Wolf moratorium reignites debate over death penalty

The Execution Complex at SCI Rockview (Pa. Department of Corrections)

HARRISBURG, Pa. (WHTM) – The debate over the death penalty had been long dormant in Pennsylvania.

It is dead no longer.

Strong reaction came fast and furious after Governor Tom Wolf issued a temporary moratorium on capital punishment Friday while he further studies the issue.

“We’re absolutely devastated,” said Joe Kovel, president of the Pennsylvania State Troopers Association. “We think it’s a travesty for Pennsylvania. Our members are outraged.”

Kovel worries about the impact of Wolf’s moratorium in the case of accused cop killer Eric Frein. Prosecutors are seeking the death penalty.

“We feel that’s what should be done and right now Mr. Frein will never see the penalty he truly deserves.” he said.

Which actually, wouldn’t be unusual. In Pennsylvania, inmates sentenced to death are almost never executed.

Only three convicted killers have been put to death since capital punishment was reinstated in 1978. The last to die was Gary Heidnick in 1999. All three asked that their appeals be stopped, paving the way for their executions.

But two murderers have exhausted their appeals and their death dates were approaching, including Hubert Michael Junior who killed 16-year=old Trista Eng in York County in 1993 and was sentenced to death in 1994. Eng’s family has endured delay after delay after delay and now a gubernatorial hold.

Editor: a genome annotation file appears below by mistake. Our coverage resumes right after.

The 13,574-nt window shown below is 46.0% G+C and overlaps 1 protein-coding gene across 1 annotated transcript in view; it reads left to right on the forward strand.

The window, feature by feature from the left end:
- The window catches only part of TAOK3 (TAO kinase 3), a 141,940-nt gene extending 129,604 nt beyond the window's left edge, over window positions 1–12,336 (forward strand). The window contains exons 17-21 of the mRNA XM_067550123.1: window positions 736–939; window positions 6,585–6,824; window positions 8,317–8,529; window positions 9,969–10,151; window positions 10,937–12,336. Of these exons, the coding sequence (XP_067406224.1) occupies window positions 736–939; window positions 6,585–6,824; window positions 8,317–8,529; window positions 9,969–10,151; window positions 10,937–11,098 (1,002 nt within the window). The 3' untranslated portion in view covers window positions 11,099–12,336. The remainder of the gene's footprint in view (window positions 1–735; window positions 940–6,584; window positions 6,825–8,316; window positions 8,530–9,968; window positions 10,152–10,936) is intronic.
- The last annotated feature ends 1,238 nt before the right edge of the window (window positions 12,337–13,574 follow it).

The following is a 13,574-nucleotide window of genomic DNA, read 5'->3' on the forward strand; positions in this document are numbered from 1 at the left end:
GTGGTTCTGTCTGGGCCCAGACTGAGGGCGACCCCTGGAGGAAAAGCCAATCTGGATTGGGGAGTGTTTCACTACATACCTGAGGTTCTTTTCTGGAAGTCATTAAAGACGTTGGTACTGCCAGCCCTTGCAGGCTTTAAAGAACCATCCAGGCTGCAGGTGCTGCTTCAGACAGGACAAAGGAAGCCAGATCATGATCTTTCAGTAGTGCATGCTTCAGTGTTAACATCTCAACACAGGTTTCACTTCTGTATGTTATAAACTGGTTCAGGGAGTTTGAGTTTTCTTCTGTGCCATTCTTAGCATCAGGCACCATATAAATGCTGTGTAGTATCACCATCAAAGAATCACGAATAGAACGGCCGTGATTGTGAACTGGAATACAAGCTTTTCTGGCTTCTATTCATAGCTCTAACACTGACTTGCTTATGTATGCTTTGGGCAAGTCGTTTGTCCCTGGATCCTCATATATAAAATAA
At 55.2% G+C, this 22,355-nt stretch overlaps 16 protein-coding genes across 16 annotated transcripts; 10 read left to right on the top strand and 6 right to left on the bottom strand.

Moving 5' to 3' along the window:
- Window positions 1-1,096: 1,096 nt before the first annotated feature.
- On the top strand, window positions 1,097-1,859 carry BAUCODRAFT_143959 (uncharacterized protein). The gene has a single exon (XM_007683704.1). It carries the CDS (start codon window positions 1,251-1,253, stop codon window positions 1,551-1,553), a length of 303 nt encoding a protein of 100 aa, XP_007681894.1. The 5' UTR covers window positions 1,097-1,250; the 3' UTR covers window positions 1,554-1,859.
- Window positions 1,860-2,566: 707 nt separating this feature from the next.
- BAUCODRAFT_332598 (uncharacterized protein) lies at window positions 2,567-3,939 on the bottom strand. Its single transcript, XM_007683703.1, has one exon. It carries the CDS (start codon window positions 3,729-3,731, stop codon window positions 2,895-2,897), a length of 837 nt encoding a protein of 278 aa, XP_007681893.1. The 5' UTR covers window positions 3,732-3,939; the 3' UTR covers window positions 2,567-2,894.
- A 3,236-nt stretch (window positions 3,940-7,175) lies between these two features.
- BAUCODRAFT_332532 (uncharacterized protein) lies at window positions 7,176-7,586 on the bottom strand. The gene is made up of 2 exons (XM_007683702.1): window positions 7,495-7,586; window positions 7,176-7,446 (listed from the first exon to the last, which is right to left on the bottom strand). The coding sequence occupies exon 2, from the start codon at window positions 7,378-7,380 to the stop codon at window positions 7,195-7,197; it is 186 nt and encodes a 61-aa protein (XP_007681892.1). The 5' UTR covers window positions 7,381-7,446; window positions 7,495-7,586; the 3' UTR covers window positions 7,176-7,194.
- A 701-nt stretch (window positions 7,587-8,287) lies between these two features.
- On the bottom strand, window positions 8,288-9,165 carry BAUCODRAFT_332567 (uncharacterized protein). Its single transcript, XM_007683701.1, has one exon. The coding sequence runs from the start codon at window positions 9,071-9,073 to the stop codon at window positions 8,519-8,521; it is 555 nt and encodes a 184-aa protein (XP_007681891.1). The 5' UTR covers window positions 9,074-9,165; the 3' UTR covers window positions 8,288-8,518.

Pennsylvania’s victim advocate, Jen Storm, called victim’s families, including Eng’s, to tell them executions are once again being halted.

“We’re hearing everything from tears to anger,” Storm said of those phone calls to families. “There’s frustration and outrage.”

The victim advocate does not have an official position on the death penalty moratorium, but Storm does feel for the loved ones of the murdered.

“This is a secondary form of victimization for these individuals and it’s absolutely torture for them,” she said.

The governor has the ability to stop executions. He cannot stop criticism which flowed on the ABC 27 Facebook page. There were numerous comments, most of them negative, within minutes of the moratorium’s announcement.

This, from Lori Marsh, is typical: “I consider myself a liberal, but not on prisoners. Bad move. If they have been convicted and sentenced to die, then I say carry out the sentence in a timely manner!”

But Wolf was also applauded by several liberal legislators and the not-so-liberal Archbishop of Philadelphia. The state’s Catholic Conference also supports the moratorium.

“We believe that just punishment can be delivered without resorting to execution,” Catholic Conference spokeswoman Amy Hill said. “The antidote to violence is not more violence.”

Opinions vary but one thing is clear: a long-dead debate is now alive and well in Pennsylvania.


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